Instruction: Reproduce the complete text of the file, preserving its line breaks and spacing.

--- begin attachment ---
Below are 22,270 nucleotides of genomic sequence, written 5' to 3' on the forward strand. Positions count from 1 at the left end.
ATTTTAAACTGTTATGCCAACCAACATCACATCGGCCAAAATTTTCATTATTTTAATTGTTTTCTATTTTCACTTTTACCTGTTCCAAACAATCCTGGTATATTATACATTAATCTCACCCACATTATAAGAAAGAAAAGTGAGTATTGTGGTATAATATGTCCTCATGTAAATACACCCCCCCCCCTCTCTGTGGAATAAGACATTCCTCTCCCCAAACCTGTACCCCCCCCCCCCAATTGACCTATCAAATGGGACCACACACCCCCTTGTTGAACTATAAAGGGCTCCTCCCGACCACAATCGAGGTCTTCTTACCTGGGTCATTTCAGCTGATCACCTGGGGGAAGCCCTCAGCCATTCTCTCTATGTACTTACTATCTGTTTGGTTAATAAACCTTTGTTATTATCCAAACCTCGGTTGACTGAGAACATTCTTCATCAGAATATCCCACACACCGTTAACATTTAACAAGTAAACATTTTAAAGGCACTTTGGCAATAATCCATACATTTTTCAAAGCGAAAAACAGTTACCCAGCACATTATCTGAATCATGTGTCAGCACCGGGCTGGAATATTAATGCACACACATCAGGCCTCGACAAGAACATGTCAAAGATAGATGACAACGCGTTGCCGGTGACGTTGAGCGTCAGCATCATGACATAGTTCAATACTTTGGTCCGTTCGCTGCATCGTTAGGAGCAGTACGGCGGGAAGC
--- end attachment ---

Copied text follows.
Below are 22,270 nucleotides of genomic sequence, written 5' to 3' on the forward strand. Positions count from 1 at the left end.
ATTTTAAACTGTTATGCCAACCAACATCACATCGGCCAAAATTTTCATTATTTTAATTGTTTTCTATTTTCACTTTTACCTGTTCCAAACAATCCTGGTATATTATACATTAATCTCACCCACATTATAAGAAAGAAAAGTGAGTATTGTGGTATAATATGTCCTCATGTAAATACACCCCCCCCCCTCTCTGTGGAATAAGACATTCCTCTCCCCAAACCTGTACCCCCCCCCCCCAATTGACCTATCAAATGGGACCACACACCCCCTTGTTGAACTATAAAGGGCTCCTCCCGACCACAATCGAGGTCTTCTTACCTGGGTCATTTCAGCTGATCACCTGGGGGAAGCCCTCAGCCATTCTCTCTATGTACTTACTATCTGTTTGGTTAATAAACCTTTGTTATTATCCAAACCTCGGTTGACTGAGAACATTCTTCATCAGAATATCCCACACACCGTTAACATTTAACAAGTAAACATTTTAAAGGCACTTTGGCAATAATCCATACATTTTTCAAAGCGAAAAACAGTTACCCAGCACATTATCTGAATCATGTGTCAGCACCGGGCTGGAATATTAATGCACACACATCAGGCCTCGACAAGAACATGTCAAAGATAGATGACAACGCGTTGCCGGTGACGTTGAGCGTCAGCATCATGACATAGTTCAATACTTTGGTCCGTTCGCTGCATCGTTAGGAGCAGTACGGCGGGAAGC